Kidnapping: the industry bringing Nigeria to its knees
It was past midnight when a dozen men armed with AK47s stormed into Mohammed’s home just outside Nigeria’s capital Abuja to kidnap the truck driver and his wife.
After being held hostage in a tiny cave deep in a forest for three days, the couple were released when a relative paid the gunmen 600,000 naira (about $1,400).
For the criminals called “bandits” by Nigerians, it was quick and easy money, but for Mohammed, who asked not be identified by his real name, the trauma lives on.
Kidnappings are not new in Africa’s most populous country, where Boko Haram jihadists made worldwide headlines in 2014 when they abducted 276 schoolgirls in the north-eastern town of Chibok.
But hostage-taking has since snowballed into an industry now largely led by criminals, with authorities seemingly powerless to stop them.
The phenomenon, along with general insecurity, will be major issues in Nigeria’s elections in February 2023 to replace President Muhammadu Buhari.
At least five times more people were kidnapped in Nigeria last year than in both Mexico and Colombia combined — countries notorious for abductions — according to estimates from the Armed Conflict Location and Event Data Project (ACLED).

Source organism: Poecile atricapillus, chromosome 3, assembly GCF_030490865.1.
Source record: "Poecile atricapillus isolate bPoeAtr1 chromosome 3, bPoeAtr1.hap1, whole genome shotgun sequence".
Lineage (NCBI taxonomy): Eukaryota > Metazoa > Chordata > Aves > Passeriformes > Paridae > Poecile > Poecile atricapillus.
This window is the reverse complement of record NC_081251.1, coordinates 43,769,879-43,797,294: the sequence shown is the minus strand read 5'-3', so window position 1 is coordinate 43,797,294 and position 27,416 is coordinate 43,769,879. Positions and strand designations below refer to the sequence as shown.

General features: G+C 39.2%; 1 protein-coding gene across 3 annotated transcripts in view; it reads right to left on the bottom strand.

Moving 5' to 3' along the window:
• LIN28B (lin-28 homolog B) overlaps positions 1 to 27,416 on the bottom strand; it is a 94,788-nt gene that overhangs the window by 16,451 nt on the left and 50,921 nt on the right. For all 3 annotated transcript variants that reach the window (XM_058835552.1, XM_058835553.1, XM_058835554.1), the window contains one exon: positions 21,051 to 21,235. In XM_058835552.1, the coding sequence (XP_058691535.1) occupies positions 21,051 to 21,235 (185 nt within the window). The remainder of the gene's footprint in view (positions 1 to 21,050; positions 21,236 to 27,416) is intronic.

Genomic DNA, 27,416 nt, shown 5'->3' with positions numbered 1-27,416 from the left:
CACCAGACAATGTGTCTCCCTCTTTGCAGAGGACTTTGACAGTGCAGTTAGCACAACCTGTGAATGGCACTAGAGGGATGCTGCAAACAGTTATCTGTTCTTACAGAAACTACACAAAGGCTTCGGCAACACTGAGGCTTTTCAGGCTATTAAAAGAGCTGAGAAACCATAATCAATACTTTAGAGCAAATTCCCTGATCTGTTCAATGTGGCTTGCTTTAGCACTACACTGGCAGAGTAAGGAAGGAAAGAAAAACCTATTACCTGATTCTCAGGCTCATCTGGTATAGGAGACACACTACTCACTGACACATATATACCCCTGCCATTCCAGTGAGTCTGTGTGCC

Families and entire communities who pool their savings to pay ransoms are being destroyed, with many hostages afraid or ashamed of reporting their ordeals.
Businesses too are affected, with many spending fortunes to protect their assets.
500 a month kidnapped
Data on kidnapping is notoriously unreliable because of under reporting, but ACLED estimates almost 3,000 people were taken last year.
A senior Western diplomatic source who tracks kidnappings in Nigeria told AFP the real figure could be more than double that, with an average of 500 people a month taken.
Nigeria’s security services, known as the DSS, denied there was a “kidnapping epidemic”.
It “has spread because insurgency has spread”, DSS spokesman Peter Afunanya told AFP, blaming insecurity on the proliferation of foreign weapons and the spread of jihadists outside of their enclaves in the northeast.
Analysts in Nigeria have documented instances of cooperation between bandits and jihadists, but so far have described the links as minor.
One reason for the dramatic rise is a series of mass kidnappings with hundreds of people taken at a time. In one in late 2020, more than 300 boys were taken by bandits from a school in Katsina state.